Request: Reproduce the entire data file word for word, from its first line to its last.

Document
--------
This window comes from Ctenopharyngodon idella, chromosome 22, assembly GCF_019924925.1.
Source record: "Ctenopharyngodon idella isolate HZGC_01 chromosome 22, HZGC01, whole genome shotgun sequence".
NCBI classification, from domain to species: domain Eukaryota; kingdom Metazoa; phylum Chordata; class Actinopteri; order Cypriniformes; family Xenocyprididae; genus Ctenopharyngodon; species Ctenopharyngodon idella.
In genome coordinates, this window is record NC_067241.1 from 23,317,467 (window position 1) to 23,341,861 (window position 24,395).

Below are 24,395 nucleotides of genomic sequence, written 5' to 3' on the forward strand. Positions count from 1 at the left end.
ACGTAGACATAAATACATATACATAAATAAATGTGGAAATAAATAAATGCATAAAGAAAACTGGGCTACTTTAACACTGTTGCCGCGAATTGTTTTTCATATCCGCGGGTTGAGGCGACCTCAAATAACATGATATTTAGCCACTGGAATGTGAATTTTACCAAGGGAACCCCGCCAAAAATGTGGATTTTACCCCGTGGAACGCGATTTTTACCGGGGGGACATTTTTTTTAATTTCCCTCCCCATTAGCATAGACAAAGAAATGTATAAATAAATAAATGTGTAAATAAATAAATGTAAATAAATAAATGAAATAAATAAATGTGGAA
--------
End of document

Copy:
This window comes from Ctenopharyngodon idella, chromosome 22, assembly GCF_019924925.1.
Source record: "Ctenopharyngodon idella isolate HZGC_01 chromosome 22, HZGC01, whole genome shotgun sequence".
NCBI classification, from domain to species: domain Eukaryota; kingdom Metazoa; phylum Chordata; class Actinopteri; order Cypriniformes; family Xenocyprididae; genus Ctenopharyngodon; species Ctenopharyngodon idella.
In genome coordinates, this window is record NC_067241.1 from 23,317,467 (window position 1) to 23,341,861 (window position 24,395).

Below are 24,395 nucleotides of genomic sequence, written 5' to 3' on the forward strand. Positions count from 1 at the left end.
ACGTAGACATAAATACATATACATAAATAAATGTGGAAATAAATAAATGCATAAAGAAAACTGGGCTACTTTAACACTGTTGCCGCGAATTGTTTTTCATATCCGCGGGTTGAGGCGACCTCAAATAACATGATATTTAGCCACTGGAATGTGAATTTTACCAAGGGAACCCCGCCAAAAATGTGGATTTTACCCCGTGGAACGCGATTTTTACCGGGGGGACATTTTTTTTAATTTCCCTCCCCATTAGCATAGACAAAGAAATGTATAAATAAATAAATGTGTAAATAAATAAATGTAAATAAATAAATGAAATAAATAAATGTGGAA